Restaurant Competition: It’s Always Possible to Outperform Your Peers

Originally published in the Aaron Allen & Associates newsletter on 02/19/2024.

The Power of Long-Term Thinking

Questions like “What’s next?” and “Where should we go from here?” arise a lot with our clients, especially for family-owned middle-market restaurant chains. It’s often the case that the CEO is so pressed with the day-to-day that it’s impossible to find the time to put everything on hold and work on defining (and documenting) what’s the vision for where the company should go, honoring the brand’s heritage and history while adding significant economic value across the portfolio of restaurants.

You cannot enact actual growth plans if you have to focus on quarterly returns rather than multi-year plans. We encourage our clients to think and plan on both time frames: short-term wins are necessary to gain momentum and fund longer-term initiatives, but lasting organizations that transform the industry look past the next few months to three-, five-, and ten-year horizons — and beyond.

Whether you are thinking of acquiring your way to growthdeploying capital to create a unique customer experience, growing in new markets (or with new products or with new formats), setting up the organizational chart and infrastructure to grow, or process and margin optimizationwe can help.

In the meantime, here are a few insights to show you how some of the leading restaurant chains are outgrowing and outsmarting their competitors by using the power of long-term thinking.

It’s Always Possible to Outperform Your Peers

While there are some restaurant categories that are growing fast and others that are shrinking steadily, it’s always possible to find chains outperforming their peers. When comparing Average Unit Volumes, the leading chicken chain sells more than three times the median category performance, and the leading burger chain sells twice as much as the category’s median. Similar situations repeat in Mexican, Snacks, and Sandwich. Pizza is the category where is the hardest to stand out.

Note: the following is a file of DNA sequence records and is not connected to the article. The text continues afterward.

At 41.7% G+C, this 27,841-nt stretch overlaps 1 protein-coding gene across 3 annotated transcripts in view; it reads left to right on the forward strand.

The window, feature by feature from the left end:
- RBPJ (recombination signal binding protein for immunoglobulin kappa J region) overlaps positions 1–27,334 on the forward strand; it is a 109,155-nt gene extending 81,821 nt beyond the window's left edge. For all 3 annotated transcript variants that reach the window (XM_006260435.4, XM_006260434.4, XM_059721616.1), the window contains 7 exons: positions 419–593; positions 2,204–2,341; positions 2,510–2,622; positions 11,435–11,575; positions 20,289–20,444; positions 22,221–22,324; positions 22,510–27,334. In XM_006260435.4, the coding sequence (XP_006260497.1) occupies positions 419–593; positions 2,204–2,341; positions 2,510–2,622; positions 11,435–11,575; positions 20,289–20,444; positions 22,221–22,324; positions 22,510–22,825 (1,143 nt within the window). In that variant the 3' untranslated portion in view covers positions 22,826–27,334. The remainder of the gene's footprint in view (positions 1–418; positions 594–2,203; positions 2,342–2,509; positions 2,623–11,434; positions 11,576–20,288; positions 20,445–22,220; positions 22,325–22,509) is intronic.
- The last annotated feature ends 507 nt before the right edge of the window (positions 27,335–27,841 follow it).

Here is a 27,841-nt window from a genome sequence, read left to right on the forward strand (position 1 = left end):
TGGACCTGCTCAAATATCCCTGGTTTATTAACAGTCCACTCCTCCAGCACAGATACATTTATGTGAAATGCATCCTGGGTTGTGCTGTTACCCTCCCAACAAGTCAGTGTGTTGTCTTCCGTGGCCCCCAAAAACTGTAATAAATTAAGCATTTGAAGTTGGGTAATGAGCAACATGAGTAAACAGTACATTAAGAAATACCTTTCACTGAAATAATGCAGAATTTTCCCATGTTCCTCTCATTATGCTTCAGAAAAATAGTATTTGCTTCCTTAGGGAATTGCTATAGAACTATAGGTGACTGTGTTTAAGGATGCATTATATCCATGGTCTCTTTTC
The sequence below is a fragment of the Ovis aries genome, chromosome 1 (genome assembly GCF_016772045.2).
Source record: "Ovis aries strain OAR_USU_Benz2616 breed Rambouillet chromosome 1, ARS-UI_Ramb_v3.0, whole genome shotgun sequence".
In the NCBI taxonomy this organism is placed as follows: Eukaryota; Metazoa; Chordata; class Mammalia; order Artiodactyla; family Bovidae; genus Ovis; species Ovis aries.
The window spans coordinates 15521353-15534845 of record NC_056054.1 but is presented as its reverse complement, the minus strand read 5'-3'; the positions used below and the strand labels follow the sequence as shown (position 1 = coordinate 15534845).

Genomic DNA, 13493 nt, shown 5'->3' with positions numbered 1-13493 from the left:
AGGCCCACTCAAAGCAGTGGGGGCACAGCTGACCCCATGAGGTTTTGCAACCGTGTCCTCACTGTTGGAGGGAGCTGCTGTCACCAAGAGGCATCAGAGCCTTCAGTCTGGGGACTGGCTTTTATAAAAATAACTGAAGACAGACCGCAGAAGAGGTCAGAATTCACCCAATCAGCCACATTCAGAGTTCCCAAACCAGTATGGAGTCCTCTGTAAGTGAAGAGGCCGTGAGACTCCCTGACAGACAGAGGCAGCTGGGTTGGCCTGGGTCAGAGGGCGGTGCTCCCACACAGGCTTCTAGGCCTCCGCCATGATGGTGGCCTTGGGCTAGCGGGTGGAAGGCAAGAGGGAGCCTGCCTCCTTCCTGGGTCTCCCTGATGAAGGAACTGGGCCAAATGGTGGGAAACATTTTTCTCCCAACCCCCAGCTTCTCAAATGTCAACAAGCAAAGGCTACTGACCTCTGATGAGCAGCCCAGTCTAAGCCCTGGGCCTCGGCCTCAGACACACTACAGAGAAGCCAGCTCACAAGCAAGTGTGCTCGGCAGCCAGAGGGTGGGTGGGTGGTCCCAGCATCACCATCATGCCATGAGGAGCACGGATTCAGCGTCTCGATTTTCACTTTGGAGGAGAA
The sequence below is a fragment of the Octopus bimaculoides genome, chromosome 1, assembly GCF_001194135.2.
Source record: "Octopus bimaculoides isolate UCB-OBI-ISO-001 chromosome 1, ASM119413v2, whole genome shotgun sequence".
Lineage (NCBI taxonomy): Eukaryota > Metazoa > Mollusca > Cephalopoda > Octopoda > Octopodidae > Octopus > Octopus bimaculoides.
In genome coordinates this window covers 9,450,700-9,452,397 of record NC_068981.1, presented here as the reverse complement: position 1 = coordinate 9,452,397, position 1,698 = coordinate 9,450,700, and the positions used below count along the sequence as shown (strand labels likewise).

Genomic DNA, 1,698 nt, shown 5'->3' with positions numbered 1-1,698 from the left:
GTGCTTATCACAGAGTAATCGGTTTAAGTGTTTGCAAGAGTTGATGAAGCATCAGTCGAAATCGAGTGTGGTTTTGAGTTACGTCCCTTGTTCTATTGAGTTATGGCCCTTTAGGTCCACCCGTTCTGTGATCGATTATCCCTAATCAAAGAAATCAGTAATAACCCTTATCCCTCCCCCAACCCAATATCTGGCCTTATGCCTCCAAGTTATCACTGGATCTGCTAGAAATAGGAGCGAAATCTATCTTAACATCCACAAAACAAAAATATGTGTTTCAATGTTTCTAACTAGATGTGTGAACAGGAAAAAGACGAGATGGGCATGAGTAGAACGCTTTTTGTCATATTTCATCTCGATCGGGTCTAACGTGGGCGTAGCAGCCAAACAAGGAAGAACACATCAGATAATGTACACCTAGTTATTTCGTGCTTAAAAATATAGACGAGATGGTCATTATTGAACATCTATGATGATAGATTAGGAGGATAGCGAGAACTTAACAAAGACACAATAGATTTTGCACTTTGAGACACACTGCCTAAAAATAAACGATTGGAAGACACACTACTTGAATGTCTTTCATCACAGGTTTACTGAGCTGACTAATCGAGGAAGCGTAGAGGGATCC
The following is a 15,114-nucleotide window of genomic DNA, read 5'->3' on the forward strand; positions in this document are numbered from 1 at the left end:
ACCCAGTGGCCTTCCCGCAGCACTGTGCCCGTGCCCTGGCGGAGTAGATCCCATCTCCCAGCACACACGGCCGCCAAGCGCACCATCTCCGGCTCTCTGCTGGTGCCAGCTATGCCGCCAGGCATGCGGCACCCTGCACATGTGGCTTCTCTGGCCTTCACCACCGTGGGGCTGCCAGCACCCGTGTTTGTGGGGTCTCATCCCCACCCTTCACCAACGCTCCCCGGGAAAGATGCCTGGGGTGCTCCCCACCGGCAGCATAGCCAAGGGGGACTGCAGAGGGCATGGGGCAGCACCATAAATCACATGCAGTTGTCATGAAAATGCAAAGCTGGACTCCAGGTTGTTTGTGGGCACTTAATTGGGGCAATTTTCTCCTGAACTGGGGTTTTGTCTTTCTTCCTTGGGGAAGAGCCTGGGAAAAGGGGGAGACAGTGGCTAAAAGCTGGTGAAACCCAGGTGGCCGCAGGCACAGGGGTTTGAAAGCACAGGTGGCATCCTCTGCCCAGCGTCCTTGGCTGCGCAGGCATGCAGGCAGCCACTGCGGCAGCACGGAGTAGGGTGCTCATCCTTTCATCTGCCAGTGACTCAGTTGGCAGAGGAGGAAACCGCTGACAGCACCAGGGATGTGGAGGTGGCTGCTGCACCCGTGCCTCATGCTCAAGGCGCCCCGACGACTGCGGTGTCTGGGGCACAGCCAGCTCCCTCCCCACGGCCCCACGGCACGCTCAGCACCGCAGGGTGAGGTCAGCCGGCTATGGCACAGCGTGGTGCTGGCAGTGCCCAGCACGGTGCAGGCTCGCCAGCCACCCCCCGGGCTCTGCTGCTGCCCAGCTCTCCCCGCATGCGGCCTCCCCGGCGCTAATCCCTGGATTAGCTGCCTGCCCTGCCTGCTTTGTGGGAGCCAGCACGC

From the guest experience to throughput, the share of off-premise, brandingmarketing, and technology, multiple factors play into sales volumes. As we start 2024, it’s a good time to decide where to double down and where to back away.

Buying the Competition? Choose Your Targets Wisely

In the post-pandemic era, there have been several high-profile foodservice M&A transactions globally. Here we round up some of those deals. We are seeing a lot of activity in the limited-service segment with record deals such as Subway, Firehouse Subs, and Carrols. There have also been record deals among food delivery aggregators, including Finland-based Wolt (Doordash) and India-based Blinkit (Zomato). For full-service, the highest enterprise value deals have been in the higher-end prices (steakhouses or fine dining).

Restaurant mergers and acquisitions have been much a topic of conversation in the last couple of years, but we’ve been studying (and working with buy- and sell-side teams on diligence, value-creation plans, portfolio rationalization and more) for close to ten years.

There is a spectrum of opportunities for restaurant acquisitions available for operators and investors alike. Consolidation is creating stronger players among those that know how to choose and diligence their targets.

Is the Pizza Industry Saturated? Growing Players Are Taking Market Share from Someone Else

Is the pizza industry saturated? Even though the number of pizza restaurants for the leading chains in the U.S. has seen little growth over the last ten years, there have been a couple of players growing their footprints: Domino’s and Marco’s Pizza have been in the lead for growth.

Whether you’re looking to define growth markets or why some locations are underperforming, deep-dive geospatial analysis can be a key differentiator to support the roadmap, reduce risk, and help support a step-by-step growth plan.

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